Air Traffic Control lingo question

What does the “heavy” mean in, for example -

“American five eight seven heavy Kennedy tower caution wake turbulence runway three one left taxi into position and hold.”

I believe it refers to a commercial passenger jet, as opposed to a smaller plane. Think Boeing 737 and larger. They’re called “heavies” because they’re, well, heavy.

A little checking reveals that a “heavy” is an aircraft weighing 300,000 pounds or more. From this site:

From Boeing’s tech specs (at

Over 300,000 lbs gross takeoff weight: 747, 767, 777

Under 300,000 lbs: 717, 737, 757 (though from the quote in my other post, it appears that the 757 is treated like a “heavy” because of the vortices it generates - its gross takeoff weight is 272,500 lbs).

The Airbus website may contain similar info, but if it does, it’s buried in there somewhere, and I can’t find it.

Just going from memory, I believe the A300/310, A330 and A340 are all classified as “heavy” on the Airbus side.

Military aircraft can also have “heavy” appended to their call sign: the C-141, C-17, KC-10 and C-5 are all capable of flying at greater than 300,000 lbs.


The following is an excerpt from AOPA’s (Aircraft Owners & Pilots Association) website.


If you ever share an airport with large aircraft, including airliners and cargo aircraft, you’re sure to hear controllers warning pilots about heavy aircraft. The word is typically used in conjunction with a wake turbulence advisory. When a controller warns you, for instance, that you will be landing behind a heavy aircraft, he or she is referring to an aircraft that is capable of takeoff weights that are greater than 255,000 pounds, regardless of the aircraft’s current actual weight. Some lighter aircraft that are known to create severe wake turbulence, such as the Boeing 757, may also be designated heavy.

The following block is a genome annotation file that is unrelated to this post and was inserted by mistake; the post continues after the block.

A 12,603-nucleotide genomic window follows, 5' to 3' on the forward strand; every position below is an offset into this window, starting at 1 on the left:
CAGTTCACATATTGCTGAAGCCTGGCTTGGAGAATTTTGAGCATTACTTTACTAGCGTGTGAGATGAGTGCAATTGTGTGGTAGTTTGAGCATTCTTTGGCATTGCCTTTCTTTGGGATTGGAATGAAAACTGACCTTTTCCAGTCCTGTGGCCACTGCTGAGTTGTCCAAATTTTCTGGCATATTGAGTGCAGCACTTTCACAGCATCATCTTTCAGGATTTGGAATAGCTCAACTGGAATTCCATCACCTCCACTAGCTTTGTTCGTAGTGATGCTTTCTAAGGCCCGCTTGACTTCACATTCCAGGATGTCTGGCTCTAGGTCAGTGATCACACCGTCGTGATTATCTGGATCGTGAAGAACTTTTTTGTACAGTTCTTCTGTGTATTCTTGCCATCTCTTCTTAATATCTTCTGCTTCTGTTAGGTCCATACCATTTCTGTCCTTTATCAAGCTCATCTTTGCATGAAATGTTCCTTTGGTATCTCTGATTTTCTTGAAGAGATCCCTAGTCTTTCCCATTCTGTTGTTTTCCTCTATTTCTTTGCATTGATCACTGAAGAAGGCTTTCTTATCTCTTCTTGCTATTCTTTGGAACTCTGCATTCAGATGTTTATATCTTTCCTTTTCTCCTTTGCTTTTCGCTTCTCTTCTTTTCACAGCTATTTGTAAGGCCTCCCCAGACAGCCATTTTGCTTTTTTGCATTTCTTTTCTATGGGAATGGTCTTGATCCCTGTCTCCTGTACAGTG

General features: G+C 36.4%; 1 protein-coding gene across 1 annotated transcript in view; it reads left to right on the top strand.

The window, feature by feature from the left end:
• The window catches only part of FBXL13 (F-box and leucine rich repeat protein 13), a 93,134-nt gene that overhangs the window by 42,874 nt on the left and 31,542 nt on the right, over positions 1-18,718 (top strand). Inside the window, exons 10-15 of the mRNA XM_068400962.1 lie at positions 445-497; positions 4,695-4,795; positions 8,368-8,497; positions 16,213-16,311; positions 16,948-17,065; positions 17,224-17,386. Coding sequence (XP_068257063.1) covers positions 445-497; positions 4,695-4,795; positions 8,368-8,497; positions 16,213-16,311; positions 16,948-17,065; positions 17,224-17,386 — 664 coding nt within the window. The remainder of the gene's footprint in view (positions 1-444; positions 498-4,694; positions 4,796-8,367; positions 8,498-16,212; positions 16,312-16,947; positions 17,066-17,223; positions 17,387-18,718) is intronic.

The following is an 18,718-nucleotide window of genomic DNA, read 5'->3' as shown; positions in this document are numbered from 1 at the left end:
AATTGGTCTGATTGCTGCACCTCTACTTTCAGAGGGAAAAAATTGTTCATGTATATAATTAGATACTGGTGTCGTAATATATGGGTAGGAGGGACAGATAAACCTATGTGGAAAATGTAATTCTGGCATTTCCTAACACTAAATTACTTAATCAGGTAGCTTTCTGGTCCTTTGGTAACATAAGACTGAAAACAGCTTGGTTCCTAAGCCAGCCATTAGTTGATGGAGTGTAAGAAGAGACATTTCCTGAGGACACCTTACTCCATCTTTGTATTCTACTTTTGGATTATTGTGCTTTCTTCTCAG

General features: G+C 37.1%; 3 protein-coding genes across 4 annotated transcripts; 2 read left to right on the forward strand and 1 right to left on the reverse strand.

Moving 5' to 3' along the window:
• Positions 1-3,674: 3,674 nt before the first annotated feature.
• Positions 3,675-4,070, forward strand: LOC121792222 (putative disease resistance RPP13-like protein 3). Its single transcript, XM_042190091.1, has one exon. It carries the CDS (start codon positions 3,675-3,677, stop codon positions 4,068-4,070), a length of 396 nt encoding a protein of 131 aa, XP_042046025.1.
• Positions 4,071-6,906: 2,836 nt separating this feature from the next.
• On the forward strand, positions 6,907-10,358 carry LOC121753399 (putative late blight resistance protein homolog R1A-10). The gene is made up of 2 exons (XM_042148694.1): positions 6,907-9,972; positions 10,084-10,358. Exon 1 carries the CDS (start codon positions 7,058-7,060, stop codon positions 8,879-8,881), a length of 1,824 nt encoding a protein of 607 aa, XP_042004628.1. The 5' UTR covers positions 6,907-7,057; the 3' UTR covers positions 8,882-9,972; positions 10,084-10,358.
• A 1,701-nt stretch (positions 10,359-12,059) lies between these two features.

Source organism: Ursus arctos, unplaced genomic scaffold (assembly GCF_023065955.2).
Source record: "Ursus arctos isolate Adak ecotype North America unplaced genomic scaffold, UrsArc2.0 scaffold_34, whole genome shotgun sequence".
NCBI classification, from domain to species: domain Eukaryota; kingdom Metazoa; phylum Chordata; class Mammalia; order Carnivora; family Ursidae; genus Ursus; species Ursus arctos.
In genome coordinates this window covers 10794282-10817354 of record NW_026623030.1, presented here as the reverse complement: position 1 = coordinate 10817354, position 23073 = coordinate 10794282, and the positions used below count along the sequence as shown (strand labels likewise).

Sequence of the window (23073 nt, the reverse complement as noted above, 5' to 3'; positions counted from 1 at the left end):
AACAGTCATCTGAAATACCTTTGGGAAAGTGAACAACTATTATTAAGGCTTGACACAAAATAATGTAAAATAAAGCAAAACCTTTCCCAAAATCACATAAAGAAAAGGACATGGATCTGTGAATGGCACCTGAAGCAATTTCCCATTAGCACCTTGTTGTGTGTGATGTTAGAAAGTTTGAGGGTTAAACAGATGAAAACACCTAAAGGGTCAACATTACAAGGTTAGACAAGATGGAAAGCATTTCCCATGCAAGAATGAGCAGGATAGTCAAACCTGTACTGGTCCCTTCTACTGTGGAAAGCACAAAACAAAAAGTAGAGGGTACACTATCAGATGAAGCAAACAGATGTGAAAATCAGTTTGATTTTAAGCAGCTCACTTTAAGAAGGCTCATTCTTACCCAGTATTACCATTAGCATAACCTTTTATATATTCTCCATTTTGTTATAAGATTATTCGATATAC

Thanks all.

The use of “heavy” is not universal. ATC in Australia for example do not use the term.

I have no idea how widespread its use is. Any Europeans, Africans, Asians, South Americans, etc. able to comment?

I wonder if the use or non-use of the term is connected to how ATC manages traffic. Do Australian regulations set aside some airports as strictly for the big airliners and air cargo, so one can resaonably assume all planes going into and out of such an airport are heavies?

Here in the US you can get a huge range of traffic using the same facility. I myself have flown a two-seat Cessna into an airport at the same time as passenger airliners (they put me in front of the big guy, in fact) so the use of “heavy” reminds not only ATC of the big guys, it’s a useful reminder to little squirts like me to be cautious around them.

All airports in Aus are available for all aircraft (though you may have difficulty getting a clearance into Sydney in a C152, and the more major airports have satelite fields that cope with light aircraft).

New Zealand is another country that doesn’t mention “heavy” but in both countries you often get American pilots anouncing that they are a “heavy”. It’s a little redundant as we generally know that a United Airlines flight from LA is not going to be a B737 :).

Heck, this is a country that has B737s flying into non-radar, non-controlled MBZs with motor-on-a-handglider style microlights as conflicting traffic!